Still, while my medium-to-large congregation (around 400 members) probably does not have a proportional number of young members, there are still a significant number. I think it helps to live in a community with Universities and colleges. If your church offers more than one service you could try a different time. At my church you see a mix at all three services, but the proportion of families with young or school-age children is higher at the second Sunday service and the proportion of young adults is higher at the Saturday evening service.

I am glad you enjoyed yourself anyway and found you could relate to the messages. I hope you continue to attend. Maybe in the future other young people will be discovering UU and your presence will make their first visit more comfortable.
post #8 of 89
Would this be a good thread to ask general questions about UU for a complete newbie?
post #9 of 89
Quote:
Originally Posted by Heinleinesque View Post
Would this be a good thread to ask general questions about UU for a complete newbie?
It's the perfect thread for that.
post #10 of 89
Thank you! I am an atheist (most devout!) and my partner is christian, converted methodist but not practicing in over a decade.
Is the UU someplace that might welcome a strange little family like ours?
post #11 of 89
Quote:
Originally Posted by Heinleinesque View Post
Thank you! I am an atheist (most devout!) and my partner is christian, converted methodist but not practicing in over a decade.
Is the UU someplace that might welcome a strange little family like ours?
Yep, in fact, you may find other partners with similar spiritual make-up, making you and yours unstrange. unstrange? it's a word today!
post #12 of 89
Quote:
Originally Posted by Vojerleda View Post
Yep, in fact, you may find other partners with similar spiritual make-up, making you and yours unstrange. unstrange? it's a word today!
It's a good word

I have never attended church. I'd be afraid of doing the wrong thing from the outset - from the time I arrive to the clothes I wear to knowing when to stand up or sit down or ... whatever other mysterious stuff goes on behind closed church doors! What is a typical service like? What do I need to know before I go?
post #13 of 89
Quote:
Originally Posted by Adele_Mommy View Post
I believe keeping our youth is an acknowledged problem in Unitarian Universalism and people are working at both the association and congregation levels to do better by our young people. UU gets a large number of its members from people who did NOT grow up UU, and there is a stereotype that I'm sure has more than a grain of truth that people come to or return to a UU church when they have children because they are looking for a spiritual community for their kids.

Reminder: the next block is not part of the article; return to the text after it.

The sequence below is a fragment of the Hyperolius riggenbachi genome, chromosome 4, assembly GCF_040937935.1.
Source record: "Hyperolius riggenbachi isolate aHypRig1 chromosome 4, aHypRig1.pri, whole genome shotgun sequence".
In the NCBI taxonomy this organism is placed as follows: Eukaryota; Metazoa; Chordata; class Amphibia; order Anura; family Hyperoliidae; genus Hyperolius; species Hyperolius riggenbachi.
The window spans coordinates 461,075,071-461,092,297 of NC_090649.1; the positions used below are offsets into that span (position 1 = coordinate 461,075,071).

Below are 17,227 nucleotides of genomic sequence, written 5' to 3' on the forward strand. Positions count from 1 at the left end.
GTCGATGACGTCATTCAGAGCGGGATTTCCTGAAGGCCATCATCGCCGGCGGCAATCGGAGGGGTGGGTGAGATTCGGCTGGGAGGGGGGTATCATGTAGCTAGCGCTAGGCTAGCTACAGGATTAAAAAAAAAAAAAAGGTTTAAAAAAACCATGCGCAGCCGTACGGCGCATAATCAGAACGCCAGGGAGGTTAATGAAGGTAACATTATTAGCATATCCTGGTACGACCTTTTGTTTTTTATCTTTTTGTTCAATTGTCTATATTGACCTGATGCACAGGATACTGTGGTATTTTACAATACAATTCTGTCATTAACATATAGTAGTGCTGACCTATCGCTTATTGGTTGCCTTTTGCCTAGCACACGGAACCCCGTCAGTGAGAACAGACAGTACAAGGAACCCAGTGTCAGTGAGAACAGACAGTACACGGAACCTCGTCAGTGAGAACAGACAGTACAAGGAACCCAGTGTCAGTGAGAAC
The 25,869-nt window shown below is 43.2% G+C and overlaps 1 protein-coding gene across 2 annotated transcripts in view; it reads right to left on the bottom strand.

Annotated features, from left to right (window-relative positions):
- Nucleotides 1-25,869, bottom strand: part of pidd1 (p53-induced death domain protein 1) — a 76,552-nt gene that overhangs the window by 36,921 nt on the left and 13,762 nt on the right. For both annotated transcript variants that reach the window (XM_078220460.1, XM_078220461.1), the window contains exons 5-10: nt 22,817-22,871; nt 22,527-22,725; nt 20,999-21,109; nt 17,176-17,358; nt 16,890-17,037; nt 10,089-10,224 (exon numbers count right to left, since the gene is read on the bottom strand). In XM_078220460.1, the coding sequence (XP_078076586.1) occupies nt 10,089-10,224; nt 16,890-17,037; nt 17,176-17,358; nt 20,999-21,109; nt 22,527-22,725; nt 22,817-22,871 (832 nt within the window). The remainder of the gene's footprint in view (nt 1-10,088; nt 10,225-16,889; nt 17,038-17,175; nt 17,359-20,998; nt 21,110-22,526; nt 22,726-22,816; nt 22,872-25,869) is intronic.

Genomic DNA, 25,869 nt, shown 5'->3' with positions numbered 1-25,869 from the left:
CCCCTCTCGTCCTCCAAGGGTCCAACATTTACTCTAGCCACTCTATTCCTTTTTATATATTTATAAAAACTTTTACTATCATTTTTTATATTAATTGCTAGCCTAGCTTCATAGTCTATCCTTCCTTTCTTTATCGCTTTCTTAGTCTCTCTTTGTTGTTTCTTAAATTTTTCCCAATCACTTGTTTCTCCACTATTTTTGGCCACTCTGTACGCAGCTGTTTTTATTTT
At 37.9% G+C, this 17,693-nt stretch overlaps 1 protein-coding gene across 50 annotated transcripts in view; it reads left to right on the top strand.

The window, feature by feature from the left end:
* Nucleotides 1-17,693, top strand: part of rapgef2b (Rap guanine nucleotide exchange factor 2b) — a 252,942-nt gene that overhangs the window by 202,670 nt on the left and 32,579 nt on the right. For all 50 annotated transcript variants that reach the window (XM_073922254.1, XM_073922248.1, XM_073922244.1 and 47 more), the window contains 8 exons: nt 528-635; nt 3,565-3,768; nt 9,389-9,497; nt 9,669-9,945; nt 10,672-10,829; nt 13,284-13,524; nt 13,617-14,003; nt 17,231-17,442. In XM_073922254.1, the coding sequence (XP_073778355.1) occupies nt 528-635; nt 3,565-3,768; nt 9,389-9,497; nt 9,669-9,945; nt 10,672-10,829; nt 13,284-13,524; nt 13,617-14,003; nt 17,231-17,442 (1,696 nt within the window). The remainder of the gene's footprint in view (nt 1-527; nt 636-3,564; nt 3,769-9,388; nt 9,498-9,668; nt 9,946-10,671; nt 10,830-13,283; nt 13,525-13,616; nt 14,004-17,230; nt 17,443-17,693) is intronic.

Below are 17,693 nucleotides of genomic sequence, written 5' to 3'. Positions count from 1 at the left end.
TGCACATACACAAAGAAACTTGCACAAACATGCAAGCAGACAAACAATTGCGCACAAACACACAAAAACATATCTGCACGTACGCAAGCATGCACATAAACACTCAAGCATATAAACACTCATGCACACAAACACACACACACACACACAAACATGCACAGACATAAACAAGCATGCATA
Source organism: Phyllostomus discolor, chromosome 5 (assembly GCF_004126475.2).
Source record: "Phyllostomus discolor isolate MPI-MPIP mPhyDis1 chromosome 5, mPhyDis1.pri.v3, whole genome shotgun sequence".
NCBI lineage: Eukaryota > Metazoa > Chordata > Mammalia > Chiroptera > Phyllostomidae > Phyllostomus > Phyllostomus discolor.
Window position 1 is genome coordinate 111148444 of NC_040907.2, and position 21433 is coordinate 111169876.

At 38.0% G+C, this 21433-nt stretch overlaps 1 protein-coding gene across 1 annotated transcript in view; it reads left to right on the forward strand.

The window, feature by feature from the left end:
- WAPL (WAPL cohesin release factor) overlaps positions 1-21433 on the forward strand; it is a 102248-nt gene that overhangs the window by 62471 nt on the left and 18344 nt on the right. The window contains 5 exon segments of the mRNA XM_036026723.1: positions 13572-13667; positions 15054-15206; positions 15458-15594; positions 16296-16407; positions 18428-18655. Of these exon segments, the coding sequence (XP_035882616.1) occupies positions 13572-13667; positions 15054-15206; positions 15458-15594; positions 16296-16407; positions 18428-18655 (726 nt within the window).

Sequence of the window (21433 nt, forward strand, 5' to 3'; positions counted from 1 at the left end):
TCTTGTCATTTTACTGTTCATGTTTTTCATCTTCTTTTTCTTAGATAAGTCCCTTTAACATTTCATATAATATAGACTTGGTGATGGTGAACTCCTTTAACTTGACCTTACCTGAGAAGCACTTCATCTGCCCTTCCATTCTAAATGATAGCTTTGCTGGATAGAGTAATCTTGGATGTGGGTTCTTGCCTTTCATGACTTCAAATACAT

This is always a timely topic. I was recently asked by our worship committee to help them with ideas on how to attract younger people. I think it's a struggle in ANY faith, honestly- but we've got some colleges and universities down here; we should be doing better with yout's. I'm prepared to handle young adults/teens when they come- but getting them here...

At any rate, at my fellowship we are entering a new season in LOTS of ways- we just had our annual meeting, so we have new officers; and the ministerial couple (team if you will) that has helped us for the past few years are retiring, so now we are beginning the hunt. We are also planning on adding to the church, so we're in the grant research /architectural planning phase.
post #14 of 89
Quote:
Originally Posted by Heinleinesque View Post
It's a good word

I have never attended church. I'd be afraid of doing the wrong thing from the outset - from the time I arrive to the clothes I wear to knowing when to stand up or sit down or ... whatever other mysterious stuff goes on behind closed church doors! What is a typical service like? What do I need to know before I go?
UU services vary greatly from place to place. I can tell you how ours goes, here in deep South TX (UUFHC) our service opens w/ a chime or bell, or singing bowl. A prelude is played, the welcome is given, we have just incorporated a physical greeting which involves standing up and saying hi to people around you (passing the peace, anyone ? ). Then the order goes like this:

lighting chalice (read in unison while our chalice is lit by a member)
hymn (these are great.a few sound like Christian hymns, but the words are way more inclusive)
Time for All Ages- a story is read for the children, but the adults usually love it more; directly after this, our children go to the RE building.
Joys and Concerns- walk up, share joy/concern, and light a candle. completely voluntary, and you don't have to be a member to do it.
readings- inspirational passages chosen from a variety of religious texts, philosophical works, and other sources.
meditation- like it sounds
offering- members gotta pay the light bill- visitors aren't expected to give
message- the 'sermon,' but the topics are CRAZY-varied. If you don't like one week's message, come back the next week because it'll be completely different.